Deb: Nothing you just mentioned talked about learning to maximize shareholder profit. What are your observations about what makes a successful business?
Greg: I think it goes back to something I learned at Marriott, which drilled into the culture that if you take care of the employees, the employees will take care of the customers and the customers will come back again and again. This thought went back to the 1920s with JW Marriott, Sr. The stakeholder-focused mantra got nailed into your head. Business is made up of employees. If you take care of them, you are also taking care of your business. Taking care of the business means taking care of the customers who come in. It is implicit that all employees need to understand the customer’s needs and respond to those needs in a flexible and intuitive way. That means leadership needs to support all employees in taking care of the customers — not just those who are specifically in functions that directly interact with customers. If the cycle works, customers come back, and the rest of it takes care of itself.
Deb: What do you mean the rest will take care of itself?
Greg: A good comparison might be Ritz-Carlton, which ultimately got bought by Marriott. The front of Ritz-Carlton is brilliant customer care relationships, sales relationships, and customer relationships. The back end, the functional areas such as accounting, HR, and IT, were less brilliant. The rigor and balance needed to operate a luxury hotel chain are very sensitive. Ritz-Carleton is a very good luxury operator. It’s one of the reasons why Marriot acquired them. Marriott makes sure that efficiency is very carefully managed in the back of the house, in finance, corporate staff, human resources, operations, asset management, etc. Those aren’t typical places where you go looking for human-centric practices. It’s not necessarily where many organizations look to take care of the employees. But at Marriott, the culture was such that all employees felt taken care of, even if they weren’t directly on the front line with customers.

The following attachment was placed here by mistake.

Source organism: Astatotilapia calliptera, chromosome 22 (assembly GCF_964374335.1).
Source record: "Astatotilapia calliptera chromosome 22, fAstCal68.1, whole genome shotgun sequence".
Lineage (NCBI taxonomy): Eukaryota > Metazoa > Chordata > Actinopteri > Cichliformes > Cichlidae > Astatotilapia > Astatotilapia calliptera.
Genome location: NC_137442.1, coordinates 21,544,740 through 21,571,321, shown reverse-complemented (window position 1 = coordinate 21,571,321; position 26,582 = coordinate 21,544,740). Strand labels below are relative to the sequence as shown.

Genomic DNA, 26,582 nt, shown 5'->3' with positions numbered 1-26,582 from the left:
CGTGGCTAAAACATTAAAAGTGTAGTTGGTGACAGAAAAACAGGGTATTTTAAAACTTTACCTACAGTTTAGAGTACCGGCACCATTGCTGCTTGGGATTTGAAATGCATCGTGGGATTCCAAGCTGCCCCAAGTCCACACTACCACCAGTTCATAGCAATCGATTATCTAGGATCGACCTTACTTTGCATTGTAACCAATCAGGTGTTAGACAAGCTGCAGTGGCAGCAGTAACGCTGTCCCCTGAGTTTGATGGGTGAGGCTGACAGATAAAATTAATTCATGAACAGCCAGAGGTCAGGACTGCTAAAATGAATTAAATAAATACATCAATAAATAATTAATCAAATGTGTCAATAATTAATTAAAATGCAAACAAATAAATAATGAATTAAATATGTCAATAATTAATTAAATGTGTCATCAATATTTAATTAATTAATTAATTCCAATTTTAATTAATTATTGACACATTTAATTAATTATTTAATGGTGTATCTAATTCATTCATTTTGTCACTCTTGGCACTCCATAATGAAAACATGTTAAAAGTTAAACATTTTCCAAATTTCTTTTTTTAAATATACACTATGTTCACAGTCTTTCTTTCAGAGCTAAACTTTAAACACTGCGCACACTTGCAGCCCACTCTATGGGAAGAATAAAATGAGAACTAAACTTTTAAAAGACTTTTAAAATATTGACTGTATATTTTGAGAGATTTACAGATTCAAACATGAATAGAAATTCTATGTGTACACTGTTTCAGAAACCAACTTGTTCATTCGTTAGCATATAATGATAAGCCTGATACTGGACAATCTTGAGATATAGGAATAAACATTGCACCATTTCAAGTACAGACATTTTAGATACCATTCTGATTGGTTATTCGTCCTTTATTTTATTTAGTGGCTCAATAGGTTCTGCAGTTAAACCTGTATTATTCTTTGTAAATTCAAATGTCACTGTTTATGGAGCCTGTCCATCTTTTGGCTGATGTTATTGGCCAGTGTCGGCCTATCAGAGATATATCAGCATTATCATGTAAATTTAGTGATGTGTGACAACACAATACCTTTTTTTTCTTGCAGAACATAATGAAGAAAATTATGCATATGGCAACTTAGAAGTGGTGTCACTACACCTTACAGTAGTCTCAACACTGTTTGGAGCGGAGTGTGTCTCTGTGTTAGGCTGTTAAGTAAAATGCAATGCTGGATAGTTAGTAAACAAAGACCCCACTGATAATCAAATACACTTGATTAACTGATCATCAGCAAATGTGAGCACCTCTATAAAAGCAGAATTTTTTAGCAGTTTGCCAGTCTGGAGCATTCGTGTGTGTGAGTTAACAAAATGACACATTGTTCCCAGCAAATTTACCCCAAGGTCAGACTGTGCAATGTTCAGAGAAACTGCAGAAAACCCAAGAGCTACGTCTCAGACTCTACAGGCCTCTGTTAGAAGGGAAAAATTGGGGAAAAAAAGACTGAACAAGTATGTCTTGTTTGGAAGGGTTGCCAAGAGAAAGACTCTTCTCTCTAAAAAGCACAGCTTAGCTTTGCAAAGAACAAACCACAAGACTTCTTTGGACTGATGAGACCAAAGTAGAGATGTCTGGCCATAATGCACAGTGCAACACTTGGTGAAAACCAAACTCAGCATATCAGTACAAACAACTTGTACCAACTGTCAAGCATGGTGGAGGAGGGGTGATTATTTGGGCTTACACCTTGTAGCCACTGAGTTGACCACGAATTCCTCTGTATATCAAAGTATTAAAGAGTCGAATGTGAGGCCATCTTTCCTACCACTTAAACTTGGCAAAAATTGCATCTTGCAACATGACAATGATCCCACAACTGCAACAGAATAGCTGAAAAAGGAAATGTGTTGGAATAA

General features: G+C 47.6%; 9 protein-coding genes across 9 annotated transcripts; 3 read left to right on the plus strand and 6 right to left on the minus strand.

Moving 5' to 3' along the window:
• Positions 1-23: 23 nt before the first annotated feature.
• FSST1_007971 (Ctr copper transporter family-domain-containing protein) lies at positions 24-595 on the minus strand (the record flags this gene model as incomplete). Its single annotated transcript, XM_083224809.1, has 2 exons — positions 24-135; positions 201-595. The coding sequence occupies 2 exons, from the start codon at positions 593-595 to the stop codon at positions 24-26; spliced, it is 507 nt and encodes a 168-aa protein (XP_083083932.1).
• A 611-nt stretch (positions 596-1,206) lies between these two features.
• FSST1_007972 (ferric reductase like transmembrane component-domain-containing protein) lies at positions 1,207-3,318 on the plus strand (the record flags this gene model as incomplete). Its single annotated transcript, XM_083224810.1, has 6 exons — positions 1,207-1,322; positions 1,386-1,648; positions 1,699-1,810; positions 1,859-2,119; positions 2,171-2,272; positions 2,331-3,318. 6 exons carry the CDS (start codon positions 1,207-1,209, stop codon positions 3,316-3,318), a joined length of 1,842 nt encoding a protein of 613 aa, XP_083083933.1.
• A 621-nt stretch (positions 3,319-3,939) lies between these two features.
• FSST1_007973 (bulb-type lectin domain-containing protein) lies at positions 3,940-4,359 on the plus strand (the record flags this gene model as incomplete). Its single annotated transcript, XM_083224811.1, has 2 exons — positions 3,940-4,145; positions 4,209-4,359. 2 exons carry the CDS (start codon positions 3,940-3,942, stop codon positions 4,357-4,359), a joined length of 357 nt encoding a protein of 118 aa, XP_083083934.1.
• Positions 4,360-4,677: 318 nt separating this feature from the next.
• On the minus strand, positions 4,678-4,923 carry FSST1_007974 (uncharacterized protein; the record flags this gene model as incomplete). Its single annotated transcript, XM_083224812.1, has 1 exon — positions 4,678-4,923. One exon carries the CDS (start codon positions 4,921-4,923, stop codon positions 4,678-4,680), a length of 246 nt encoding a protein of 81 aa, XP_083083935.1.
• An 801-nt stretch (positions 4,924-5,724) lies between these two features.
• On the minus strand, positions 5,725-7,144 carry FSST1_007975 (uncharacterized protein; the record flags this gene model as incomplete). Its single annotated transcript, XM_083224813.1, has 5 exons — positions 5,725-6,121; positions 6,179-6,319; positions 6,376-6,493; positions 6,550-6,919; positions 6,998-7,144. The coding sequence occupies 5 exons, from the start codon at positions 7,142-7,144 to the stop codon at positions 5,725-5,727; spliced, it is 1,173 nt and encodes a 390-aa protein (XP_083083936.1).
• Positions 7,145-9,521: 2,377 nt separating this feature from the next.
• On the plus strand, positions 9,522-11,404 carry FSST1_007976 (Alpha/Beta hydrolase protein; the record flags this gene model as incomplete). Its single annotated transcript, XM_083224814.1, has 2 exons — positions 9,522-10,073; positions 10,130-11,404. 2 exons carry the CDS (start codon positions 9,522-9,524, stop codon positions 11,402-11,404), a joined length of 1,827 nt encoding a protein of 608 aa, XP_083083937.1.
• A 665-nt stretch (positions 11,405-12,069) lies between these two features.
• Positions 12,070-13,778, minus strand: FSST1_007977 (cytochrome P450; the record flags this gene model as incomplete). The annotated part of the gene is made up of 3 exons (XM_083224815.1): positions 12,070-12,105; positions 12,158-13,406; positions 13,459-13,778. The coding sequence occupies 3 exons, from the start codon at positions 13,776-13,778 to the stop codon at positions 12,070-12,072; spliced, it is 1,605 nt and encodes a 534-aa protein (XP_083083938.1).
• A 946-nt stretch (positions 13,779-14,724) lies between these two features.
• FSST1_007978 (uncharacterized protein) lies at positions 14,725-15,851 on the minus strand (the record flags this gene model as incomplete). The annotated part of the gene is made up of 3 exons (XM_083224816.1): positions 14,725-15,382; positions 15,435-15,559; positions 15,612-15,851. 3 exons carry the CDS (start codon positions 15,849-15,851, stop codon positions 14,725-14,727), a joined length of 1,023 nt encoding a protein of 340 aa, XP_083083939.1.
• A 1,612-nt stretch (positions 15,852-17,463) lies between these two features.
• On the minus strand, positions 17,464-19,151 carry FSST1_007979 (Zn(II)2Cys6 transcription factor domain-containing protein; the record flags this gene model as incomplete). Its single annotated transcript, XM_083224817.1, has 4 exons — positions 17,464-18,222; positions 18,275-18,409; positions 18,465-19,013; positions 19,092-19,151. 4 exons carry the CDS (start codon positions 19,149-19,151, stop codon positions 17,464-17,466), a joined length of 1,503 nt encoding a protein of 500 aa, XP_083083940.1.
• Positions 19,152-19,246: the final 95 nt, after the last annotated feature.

To be human-centric, there needs to be a combination of culture, process, and very strong backing from leadership. CEOs must live their values. It must be genuine and when it is, you know it. I’ve been around other senior leaders who talk, but the whole company knows it’s a fraud.
A Cycle of Care and Trust
Deb: Describe a bit more about your experiences at Marriott. How did it feel to be a culture that believes taking care of employees takes care of customers and the business?
Greg: The thing I found striking and fundamental is everyone is treated with respect. It was expected and cultural to treat everyone with respect, no matter their experience, education, or position. If something bad happened, you were supported. This was true for a business issue or a personal issue.
As an example, a friend and I both had the same cancer. The way I was treated at Marriott, the space I had, the ability I had to take care of myself, versus what the space he didn’t have is why people don’t quit Marriott. Of course, you get trained to do your job and you get managed closely, but you are always treated with respect and with dignity. This is what is really meant by taking care of the employees. Yes, they had a benefits program. They had training programs. They were specific about your job. They were hard on what a clean room is, a successful front desk transaction, and a standard procedure for taking a reservation. But you’re well-trained and respectfully corrected in feedback. You are shown how to do the job successfully. Marriot created the opportunity for you to be successful. Most of all, you are respected.
It took me a while to learn this, but It’s really the manager’s job to create an environment where as many people as possible can be successful. In places where I had larger spans of control, all I did was try to clear barriers so that the people who worked for me could be successful in what they were doing. They knew I had their back.